Britain's decision to further delay rules banning multi-buy deals on food and drinks high in fat, salt, or sugar (HFSS) has dismayed health campaigners who say it will not help struggling families save money.
The UK government said on Saturday that rules banning multi-buy deals on HFSS foods and drinks, including buy one get one free (BOGOF) deals, will be delayed until October 2025.
The policy had already been delayed until October this year.
The government will continue to review the impact of the restrictions on consumers and businesses.
"I firmly believe in people’s right to choose – and at a time when household budgets are under continuing pressure from the global rise in food prices, it is not fair for government to restrict the options available to consumers on their weekly shop," Sunak said in a statement.
Britons, worn down by a cost of living crisis into its second year, are facing food inflation of over 19%, according to the most recent official data.
John Maingay, director of policy at the British Heart Foundation, said multi-buy deals lead to people spending more money and eating more junk food.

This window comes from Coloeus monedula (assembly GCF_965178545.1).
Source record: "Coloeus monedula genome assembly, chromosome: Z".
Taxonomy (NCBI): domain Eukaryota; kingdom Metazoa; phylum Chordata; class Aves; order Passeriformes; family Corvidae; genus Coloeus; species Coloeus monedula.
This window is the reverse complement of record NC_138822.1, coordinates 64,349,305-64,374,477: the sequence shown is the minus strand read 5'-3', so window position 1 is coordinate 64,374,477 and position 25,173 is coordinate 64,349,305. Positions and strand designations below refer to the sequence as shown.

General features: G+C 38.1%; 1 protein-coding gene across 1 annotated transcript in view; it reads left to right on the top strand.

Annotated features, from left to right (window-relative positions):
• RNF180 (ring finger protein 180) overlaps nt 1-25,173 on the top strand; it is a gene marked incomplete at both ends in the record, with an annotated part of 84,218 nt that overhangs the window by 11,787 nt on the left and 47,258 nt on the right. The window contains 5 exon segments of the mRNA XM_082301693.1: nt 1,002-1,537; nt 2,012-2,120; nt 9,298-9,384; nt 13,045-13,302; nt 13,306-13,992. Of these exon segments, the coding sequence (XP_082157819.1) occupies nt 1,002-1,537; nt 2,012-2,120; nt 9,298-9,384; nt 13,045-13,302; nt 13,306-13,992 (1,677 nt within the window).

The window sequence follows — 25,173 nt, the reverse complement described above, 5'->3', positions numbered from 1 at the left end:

"The government has said itself in recent weeks how important it is to drive down our high obesity rates – but it won’t achieve this unless it follows its own evidence and implements its own policies," he said.
Katharine Jenner, director of the Obesity Health Alliance, said that the latest delay would widen health inequalities.
Most major supermarkets have moved away from multi-buy deals in recent years, aiming instead to keep prices on key products low by matching those available at discount groups Aldi or Lidl, and via promotions on loyalty cards.
The government said it remained committed to cutting hospital waiting lists by tackling obesity which costs the national health service (NHS) around £6.5 billion ($8.3 billion) a year.